From there it’s an action packed adventure through Washington and its surroundings as Jan searches for answers while avoiding the attentions of mysterious government operatives and having conversations in dark parking lots with the likes of, “Debbie Does Dallas”, the “Deep Throat” of this decidedly anti-first amendment administration and their zombie minions. Luckily, Jan is very pro-second amendment (who wouldn’t be in a world where take out dinner describes what might happen to you?) and has gotten pretty good with that hot pink Uzi she got at 7-11. The story climaxes with a literal assault on the first amendment as Jan and her coworkers fight for their lives in the offices of the Washington Tribune, and shortly thereafter, a reelection rally that no one would forget—if they survive it.
Cadaver in Chief is a tongue in cheek political mystery that pays homage to movies like The Manchurian Candidate and All the Presidents Men—with zombies. It’s also a nice little novella. However, if there’s any problem with this mini-novel, it’s that it could use a little fleshing out. Steve Hockensmith creates an interesting mystery full of government operatives and smarmy politicians, political apathy and conspiracy nuts (who may not be so nutty) and the type of experiments that might get a scientist branded “mad”, but ten chapters is barely enough space to scratch the surface. By the end of the novella, I felt a bit—unsatisfied. Don’t get me wrong, it’s not because the story was lacking, rather that it lacked a bit of story. Or, to put it another way—this novella screams for a sequel.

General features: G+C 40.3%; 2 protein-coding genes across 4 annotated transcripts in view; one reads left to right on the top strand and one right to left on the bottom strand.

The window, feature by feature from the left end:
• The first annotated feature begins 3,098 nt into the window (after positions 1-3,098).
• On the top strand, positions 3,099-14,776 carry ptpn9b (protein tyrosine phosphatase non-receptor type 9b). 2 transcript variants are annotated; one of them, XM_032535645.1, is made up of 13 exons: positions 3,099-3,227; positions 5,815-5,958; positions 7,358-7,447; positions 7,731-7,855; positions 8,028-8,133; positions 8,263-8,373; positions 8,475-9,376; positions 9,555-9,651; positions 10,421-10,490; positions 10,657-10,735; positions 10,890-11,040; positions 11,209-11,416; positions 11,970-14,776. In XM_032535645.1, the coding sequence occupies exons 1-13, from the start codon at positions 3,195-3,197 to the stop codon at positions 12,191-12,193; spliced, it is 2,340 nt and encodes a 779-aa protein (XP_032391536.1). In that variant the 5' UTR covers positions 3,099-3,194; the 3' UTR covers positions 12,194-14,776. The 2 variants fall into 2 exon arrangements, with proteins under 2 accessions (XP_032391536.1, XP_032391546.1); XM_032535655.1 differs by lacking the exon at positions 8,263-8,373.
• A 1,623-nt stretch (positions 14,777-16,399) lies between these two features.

As for the main character, Jan Woods may be the stereotypically “plucky” reporter, but she’s also days away from retirement, much like “that cop” in any police procedural, and it’s refreshing to see a character who’s not a young, perky blonde with crazy computer skills and a body to die for. Nor is she the grizzled Ed Asner type, simply a good reporter who’s become slightly apathetic in an age where no one respects her medium (newsprint) yet still wants to get the truth out there.
Of course, good dialogue is something I’ve always appreciated in a novel, and it’s something Steve Hockensmith excels at. Granted, in real life not everyone is witty or wittily sarcastic (although they might like to think so), but, as I’ve said before–smart, funny dialogue is a defining feature of his previous novels.
I was a little worried at times that this was simply going to be a put-down of conservative (read that as Republican) politicians, but as time went on, the satiric vitriol came down pretty much equally on both sides of the aisle. If there’s one thing that crosses party lines, it’s the capacity of politicians to set themselves up for ridicule.
Overall, Cadaver in Chief is a bit of zombie fun that partisans of both liberal and conservative bent can sink their teeth into.
(A word of apology to Steve Hockensmith: He was gracious enough to send me a preview copy of Cadaver in Chief back in November and grant me an interview, yet it’s taken until now for me to get a review together. I’ve no readily available excuse except to claim a bit of “zombie fatigue” which has resulted in the delay. Steve Hockensmith is a great writer and a good guy, and if you’d like to learn more about his works and process, he maintains a blog at http://www.stevehockensmith.com)